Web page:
This was a book that made its way onto my to buy/to read list ever since Middo reviewed it here. If you've ever been curious about the emerging church movement, this is a great book. Of course, the movement dislikes being 'labelled' or 'defined', but the two authors, Kevin DeYoung (a pastor) and Ted Kluck (a journalist), note a number of characteristics about the movement that both encourage and concern them.
Here's some of the blurb:
You can be young, passionate about Jesus Christ, surrounded by diversity, engaged in a postmodern world, reared in evangelicalism, and not be an emergent Christian. In fact, I want to argue that it would be better if you weren't.
The emergent church is asking good questions and dialoguing about good things: community, caring for the poor, loving Jesus. Co-authors Kevin DeYoung and Ted Kluck care about these same issues. They should be all over this movement.
But they're not. And here's why - they do life founded upon orthodox beliefs about God, propositional truths about Jesus, and the authority of Scripture. Many do not.
Some of the areas which concern the two authors are:
- The prominence of emerging church leaders (or talkers/dialoguers as they see themselves) in the world of Christian literature and blogging. They seem to write about their confusion, how we can't REALLY know anything about the Bible. I agree that we need to approach the Bible humbly and with questions, but it is NOT a book that is completely vague and unclear. God has revealed Himself and we can understand Him. DeYoung writes in the introduction:
It's one thing for a high school student to be in process with his theology. It's another thing for adults to write books and speak around the world about their musings and misgivings. I agree there must be space for Christians to ask hard questions and explore the tensions in our faith, but I seriously question that this space should be hugely public where hundreds of thousands of men and women are eagerly awaiting the next book or blog or podcast arising from your faith journey....You're no longer just a conversation partner. You're a leader and teacher. And this is serious business (James 3:1). (page 17). Ultimately the authors are concerned about a movement that seems to involve a lot of talking and asking questions, but not a lot of serious pursuit of answers to those questions (maybe it's not cool to have answers).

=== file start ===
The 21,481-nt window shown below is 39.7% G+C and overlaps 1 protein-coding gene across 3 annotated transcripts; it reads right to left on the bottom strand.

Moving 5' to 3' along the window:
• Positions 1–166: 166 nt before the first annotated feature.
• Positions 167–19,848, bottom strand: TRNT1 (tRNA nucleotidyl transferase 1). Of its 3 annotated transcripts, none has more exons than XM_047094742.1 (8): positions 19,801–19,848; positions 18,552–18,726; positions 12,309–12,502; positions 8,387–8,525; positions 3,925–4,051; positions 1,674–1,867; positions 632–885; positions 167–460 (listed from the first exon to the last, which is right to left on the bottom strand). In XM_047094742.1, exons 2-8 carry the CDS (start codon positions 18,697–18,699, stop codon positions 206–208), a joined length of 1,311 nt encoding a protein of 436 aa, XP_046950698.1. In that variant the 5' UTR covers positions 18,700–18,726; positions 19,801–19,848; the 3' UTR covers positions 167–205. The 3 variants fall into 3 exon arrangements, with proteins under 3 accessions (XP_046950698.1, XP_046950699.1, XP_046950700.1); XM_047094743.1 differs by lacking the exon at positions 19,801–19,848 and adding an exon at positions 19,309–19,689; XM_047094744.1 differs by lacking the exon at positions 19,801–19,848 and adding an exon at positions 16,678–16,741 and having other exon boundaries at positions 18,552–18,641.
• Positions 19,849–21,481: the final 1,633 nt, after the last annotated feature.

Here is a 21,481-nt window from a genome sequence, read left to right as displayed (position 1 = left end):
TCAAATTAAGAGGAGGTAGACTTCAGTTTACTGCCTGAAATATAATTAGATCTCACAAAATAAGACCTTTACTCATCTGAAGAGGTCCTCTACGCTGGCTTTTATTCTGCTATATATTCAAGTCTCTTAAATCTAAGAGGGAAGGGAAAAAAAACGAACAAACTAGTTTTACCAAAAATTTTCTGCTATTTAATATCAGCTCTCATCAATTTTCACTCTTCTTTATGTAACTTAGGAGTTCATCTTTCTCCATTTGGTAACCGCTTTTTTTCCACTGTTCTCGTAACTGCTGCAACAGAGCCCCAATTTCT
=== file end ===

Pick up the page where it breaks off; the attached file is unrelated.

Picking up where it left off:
- The infatuation with the 'spiritual journey', but not so much with the destination.
- The dislike of authority, leadership and doctrine in the church.
- The reluctance to teach about hell.
- The focus on Jesus as bringing peace, but not wrath.
The emergent church emphasises a way of life and following Jesus' example, no doubt because they feel those twin aspects of the kingdom have been buried beneath altar calls and saving souls. Fair enough, as long as they don't overreact and make the kingdom little more than a plan for world peace. (page 184)
I really enjoyed this book. The authors take turns in writing chapters and the book has a lively, chatty feel. At times it feels more like a blog than a book because it's like they're thinking aloud. They're blunt, but engaging.